IRS Delays Roth Catch-Up Contribution Change

Kathryn Mayer By Kathryn Mayer August 28, 2023

Plan sponsors and employees now have until 2026 to comply with a new requirement for Roth catch-up contributions under SECURE 2.0.

The IRS announced Friday it would delay for two years the requirement that workers making $145,000 or more per year who make catch-up contributions to employer-sponsored retirement plans, like a 401(k), will have to instead put that money into Roth accounts.

The Roth contribution requirement is among the provisions under SECURE 2.0, the law passed in December that includes a series of sweeping changes to the retirement landscape. It had previously required earners making $145,000 or more to make catch-up contributions on a Roth basis rather than pretax contributions, effective Jan. 1, 2024.

Now, they have until 2026, according to IRS Notice 2023-62.

"The Department of the Treasury (Treasury Department) and the Internal Revenue Service (IRS) have been made aware of taxpayer concerns with being able to timely implement section 603 of the SECURE 2.0 Act," the IRS wrote in the notice. "The administrative transition period described in this notice is intended to facilitate an orderly transition for compliance with that requirement."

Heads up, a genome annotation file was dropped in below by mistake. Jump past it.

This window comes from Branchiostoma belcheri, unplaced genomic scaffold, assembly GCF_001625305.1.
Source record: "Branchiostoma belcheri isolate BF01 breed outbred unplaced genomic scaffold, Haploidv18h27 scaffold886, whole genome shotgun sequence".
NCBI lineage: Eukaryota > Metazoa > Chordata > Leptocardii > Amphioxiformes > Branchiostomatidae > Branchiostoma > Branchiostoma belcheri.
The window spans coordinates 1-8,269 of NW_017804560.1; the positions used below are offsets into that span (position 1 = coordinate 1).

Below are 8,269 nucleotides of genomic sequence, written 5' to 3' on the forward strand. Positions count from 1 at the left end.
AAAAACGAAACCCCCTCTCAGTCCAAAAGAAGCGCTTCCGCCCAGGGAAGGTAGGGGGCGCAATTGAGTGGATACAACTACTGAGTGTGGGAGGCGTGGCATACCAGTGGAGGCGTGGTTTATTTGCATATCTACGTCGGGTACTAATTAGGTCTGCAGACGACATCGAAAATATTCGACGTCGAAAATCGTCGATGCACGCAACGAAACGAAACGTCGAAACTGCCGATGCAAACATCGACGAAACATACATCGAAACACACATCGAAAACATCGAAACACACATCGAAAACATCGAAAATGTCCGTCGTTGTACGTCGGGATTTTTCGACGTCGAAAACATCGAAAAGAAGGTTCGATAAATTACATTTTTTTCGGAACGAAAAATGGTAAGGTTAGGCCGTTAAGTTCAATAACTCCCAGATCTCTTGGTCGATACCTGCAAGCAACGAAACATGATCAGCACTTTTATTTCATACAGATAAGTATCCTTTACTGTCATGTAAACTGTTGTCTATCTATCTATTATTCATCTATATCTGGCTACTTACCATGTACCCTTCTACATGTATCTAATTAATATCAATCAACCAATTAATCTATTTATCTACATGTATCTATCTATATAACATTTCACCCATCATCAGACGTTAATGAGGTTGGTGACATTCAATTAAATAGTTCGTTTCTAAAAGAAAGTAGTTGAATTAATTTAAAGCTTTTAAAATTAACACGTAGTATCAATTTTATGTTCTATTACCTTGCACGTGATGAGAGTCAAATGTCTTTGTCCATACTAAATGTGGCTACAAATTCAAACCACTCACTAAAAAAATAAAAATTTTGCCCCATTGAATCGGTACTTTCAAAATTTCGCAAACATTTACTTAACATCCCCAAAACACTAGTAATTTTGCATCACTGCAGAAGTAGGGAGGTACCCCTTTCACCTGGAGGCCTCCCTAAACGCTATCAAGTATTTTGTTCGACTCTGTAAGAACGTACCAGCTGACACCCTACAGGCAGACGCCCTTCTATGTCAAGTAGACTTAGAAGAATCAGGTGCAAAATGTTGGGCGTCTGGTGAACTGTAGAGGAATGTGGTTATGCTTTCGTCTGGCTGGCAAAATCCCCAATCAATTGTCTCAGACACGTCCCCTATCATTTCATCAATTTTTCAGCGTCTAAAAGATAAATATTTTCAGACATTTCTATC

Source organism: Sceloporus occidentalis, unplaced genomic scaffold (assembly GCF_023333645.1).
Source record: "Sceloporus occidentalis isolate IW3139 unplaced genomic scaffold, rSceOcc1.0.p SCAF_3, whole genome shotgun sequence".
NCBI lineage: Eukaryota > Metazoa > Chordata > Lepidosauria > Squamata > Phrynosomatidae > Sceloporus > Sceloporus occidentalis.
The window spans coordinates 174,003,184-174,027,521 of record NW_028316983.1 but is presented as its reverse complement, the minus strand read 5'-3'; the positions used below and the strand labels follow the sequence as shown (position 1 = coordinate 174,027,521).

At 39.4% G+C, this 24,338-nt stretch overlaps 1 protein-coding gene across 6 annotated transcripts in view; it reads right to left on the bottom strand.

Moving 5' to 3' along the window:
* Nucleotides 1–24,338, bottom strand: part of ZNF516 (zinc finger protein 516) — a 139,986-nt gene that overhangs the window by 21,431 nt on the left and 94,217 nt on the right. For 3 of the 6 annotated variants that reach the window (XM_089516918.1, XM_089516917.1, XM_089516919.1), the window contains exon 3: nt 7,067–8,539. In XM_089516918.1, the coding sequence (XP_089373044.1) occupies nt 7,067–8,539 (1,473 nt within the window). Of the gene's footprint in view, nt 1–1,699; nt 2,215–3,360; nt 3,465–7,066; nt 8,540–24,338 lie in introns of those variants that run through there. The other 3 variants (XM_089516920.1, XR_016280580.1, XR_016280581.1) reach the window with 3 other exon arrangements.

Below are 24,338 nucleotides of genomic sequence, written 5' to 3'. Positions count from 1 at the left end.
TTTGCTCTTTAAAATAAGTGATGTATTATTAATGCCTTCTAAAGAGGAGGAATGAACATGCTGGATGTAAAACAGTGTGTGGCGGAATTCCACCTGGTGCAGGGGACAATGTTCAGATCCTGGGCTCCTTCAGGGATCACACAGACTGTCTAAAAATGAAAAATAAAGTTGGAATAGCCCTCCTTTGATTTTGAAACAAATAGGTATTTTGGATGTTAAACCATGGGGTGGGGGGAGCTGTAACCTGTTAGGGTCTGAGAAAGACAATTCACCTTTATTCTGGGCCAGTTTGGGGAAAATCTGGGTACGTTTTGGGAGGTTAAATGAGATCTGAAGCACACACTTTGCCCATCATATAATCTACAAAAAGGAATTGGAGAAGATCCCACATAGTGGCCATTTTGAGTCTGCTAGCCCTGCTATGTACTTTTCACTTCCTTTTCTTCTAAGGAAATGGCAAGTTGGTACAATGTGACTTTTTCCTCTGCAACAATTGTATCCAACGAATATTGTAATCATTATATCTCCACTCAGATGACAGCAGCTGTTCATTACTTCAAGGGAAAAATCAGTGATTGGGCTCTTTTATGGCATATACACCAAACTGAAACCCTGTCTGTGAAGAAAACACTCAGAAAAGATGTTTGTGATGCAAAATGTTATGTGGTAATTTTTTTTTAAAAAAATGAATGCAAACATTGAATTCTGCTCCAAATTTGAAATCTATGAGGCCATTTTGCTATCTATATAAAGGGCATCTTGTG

At the same time, the IRS clarified that plan participants ages 50 and older can continue to make catch‑up contributions after 2023, regardless of income.

The announcement is welcome news for employers, as it follows companies and plan providers pushing back against the Roth catch-up contribution requirement, with several industry groups arguing that establishing new Roth plans will involve time and money. More than 200 organizations had signed a letter to the House Ways & Means Committee in July requesting additional time for that provision, Section 603 of SECURE 2.0.

The letter was written by the American Benefits Council and signed by a number of employers and plan providers, including Charles Schwab, Chipotle Mexican Grill, Delta Air Lines, Fidelity Investments and PepsiCo. The letter requested the committee delay the provision by two years, as well as provide transition relief.

"Obviously, any new rule requires new administrative work to implement," the letter read. "But we have been struck by the overwhelming input from the retirement community that this particular task simply cannot be done in time by a vast number of plans."



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